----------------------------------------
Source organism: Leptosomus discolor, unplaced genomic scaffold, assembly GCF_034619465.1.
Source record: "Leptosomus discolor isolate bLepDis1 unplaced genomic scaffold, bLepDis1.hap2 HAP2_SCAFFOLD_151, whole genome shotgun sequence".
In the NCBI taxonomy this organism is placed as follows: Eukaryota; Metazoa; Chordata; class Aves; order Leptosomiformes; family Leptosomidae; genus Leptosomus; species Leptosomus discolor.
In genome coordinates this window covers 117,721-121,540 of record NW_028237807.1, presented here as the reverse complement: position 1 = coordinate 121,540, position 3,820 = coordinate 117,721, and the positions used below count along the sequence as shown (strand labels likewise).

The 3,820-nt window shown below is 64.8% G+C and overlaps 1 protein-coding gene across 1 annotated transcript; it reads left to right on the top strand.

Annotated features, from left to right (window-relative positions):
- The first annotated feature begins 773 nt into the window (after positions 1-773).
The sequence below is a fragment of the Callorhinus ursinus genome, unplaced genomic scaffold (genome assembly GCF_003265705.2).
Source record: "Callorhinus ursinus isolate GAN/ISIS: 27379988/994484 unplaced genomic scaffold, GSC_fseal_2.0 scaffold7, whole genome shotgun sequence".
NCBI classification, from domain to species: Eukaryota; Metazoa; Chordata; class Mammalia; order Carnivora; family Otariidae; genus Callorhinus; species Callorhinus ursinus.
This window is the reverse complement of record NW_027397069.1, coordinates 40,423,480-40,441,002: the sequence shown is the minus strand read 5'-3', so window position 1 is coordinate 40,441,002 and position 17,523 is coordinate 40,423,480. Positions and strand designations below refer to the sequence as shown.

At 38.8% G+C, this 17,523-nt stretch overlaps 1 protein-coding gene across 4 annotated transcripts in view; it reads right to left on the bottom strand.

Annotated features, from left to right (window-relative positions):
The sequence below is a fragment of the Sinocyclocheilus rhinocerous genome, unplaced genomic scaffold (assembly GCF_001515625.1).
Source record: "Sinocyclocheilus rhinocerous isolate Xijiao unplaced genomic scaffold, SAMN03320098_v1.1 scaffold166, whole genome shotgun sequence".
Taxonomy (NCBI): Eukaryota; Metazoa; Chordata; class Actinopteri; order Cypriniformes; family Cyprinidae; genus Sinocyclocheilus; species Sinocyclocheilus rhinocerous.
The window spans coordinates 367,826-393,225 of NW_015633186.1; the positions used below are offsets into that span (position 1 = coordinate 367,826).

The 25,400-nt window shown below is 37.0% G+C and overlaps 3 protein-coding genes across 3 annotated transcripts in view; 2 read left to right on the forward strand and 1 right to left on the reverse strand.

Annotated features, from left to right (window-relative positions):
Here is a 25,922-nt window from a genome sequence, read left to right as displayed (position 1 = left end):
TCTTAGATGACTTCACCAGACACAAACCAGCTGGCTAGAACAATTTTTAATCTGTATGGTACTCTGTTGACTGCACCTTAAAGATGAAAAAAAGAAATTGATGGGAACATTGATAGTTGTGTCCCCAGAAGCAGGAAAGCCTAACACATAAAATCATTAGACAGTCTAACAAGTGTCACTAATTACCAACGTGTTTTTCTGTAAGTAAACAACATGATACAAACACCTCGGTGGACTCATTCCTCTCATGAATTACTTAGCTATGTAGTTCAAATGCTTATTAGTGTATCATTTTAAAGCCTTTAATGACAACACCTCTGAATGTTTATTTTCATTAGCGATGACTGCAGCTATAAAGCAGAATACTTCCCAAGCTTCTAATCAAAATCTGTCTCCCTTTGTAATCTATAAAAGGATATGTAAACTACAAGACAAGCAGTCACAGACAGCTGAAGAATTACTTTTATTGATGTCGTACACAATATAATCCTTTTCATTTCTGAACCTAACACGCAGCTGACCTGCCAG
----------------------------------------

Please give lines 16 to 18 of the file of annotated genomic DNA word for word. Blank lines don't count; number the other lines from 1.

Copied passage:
Taxonomy (NCBI): Eukaryota; Metazoa; Chordata; class Actinopteri; order Cypriniformes; family Cyprinidae; genus Sinocyclocheilus; species Sinocyclocheilus rhinocerous.
The window spans coordinates 367,826-393,225 of NW_015633186.1; the positions used below are offsets into that span (position 1 = coordinate 367,826).

The 25,400-nt window shown below is 37.0% G+C and overlaps 3 protein-coding genes across 3 annotated transcripts in view; 2 read left to right on the forward strand and 1 right to left on the reverse strand.